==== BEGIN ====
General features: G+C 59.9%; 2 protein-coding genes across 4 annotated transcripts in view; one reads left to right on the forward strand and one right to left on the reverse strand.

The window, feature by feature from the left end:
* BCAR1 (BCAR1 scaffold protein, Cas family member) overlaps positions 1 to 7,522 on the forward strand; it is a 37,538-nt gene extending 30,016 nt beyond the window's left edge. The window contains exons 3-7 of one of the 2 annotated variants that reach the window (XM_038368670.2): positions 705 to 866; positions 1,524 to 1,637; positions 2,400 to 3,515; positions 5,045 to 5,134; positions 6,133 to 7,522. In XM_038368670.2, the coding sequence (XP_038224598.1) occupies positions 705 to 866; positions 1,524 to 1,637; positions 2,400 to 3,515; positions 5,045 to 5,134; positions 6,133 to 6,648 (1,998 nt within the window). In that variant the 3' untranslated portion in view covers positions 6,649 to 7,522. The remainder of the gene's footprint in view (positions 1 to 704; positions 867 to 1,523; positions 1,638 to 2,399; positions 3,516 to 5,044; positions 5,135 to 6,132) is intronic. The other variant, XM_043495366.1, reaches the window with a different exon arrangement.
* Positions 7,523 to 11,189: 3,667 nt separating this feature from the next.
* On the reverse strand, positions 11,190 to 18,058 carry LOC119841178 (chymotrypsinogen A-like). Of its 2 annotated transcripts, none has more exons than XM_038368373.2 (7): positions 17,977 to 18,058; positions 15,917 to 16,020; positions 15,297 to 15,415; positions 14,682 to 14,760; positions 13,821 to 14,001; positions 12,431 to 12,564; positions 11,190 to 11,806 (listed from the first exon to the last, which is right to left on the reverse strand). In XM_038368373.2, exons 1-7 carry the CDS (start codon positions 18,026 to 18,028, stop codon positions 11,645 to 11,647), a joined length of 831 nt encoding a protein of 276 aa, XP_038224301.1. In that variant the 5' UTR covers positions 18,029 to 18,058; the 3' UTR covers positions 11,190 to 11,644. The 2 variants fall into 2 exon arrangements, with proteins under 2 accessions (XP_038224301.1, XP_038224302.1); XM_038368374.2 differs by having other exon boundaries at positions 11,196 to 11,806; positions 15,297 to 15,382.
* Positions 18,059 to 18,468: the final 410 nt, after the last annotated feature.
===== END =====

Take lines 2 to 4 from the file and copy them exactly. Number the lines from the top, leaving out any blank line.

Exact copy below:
The window, feature by feature from the left end:
* BCAR1 (BCAR1 scaffold protein, Cas family member) overlaps positions 1 to 7,522 on the forward strand; it is a 37,538-nt gene extending 30,016 nt beyond the window's left edge. The window contains exons 3-7 of one of the 2 annotated variants that reach the window (XM_038368670.2): positions 705 to 866; positions 1,524 to 1,637; positions 2,400 to 3,515; positions 5,045 to 5,134; positions 6,133 to 7,522. In XM_038368670.2, the coding sequence (XP_038224598.1) occupies positions 705 to 866; positions 1,524 to 1,637; positions 2,400 to 3,515; positions 5,045 to 5,134; positions 6,133 to 6,648 (1,998 nt within the window). In that variant the 3' untranslated portion in view covers positions 6,649 to 7,522. The remainder of the gene's footprint in view (positions 1 to 704; positions 867 to 1,523; positions 1,638 to 2,399; positions 3,516 to 5,044; positions 5,135 to 6,132) is intronic. The other variant, XM_043495366.1, reaches the window with a different exon arrangement.
* Positions 7,523 to 11,189: 3,667 nt separating this feature from the next.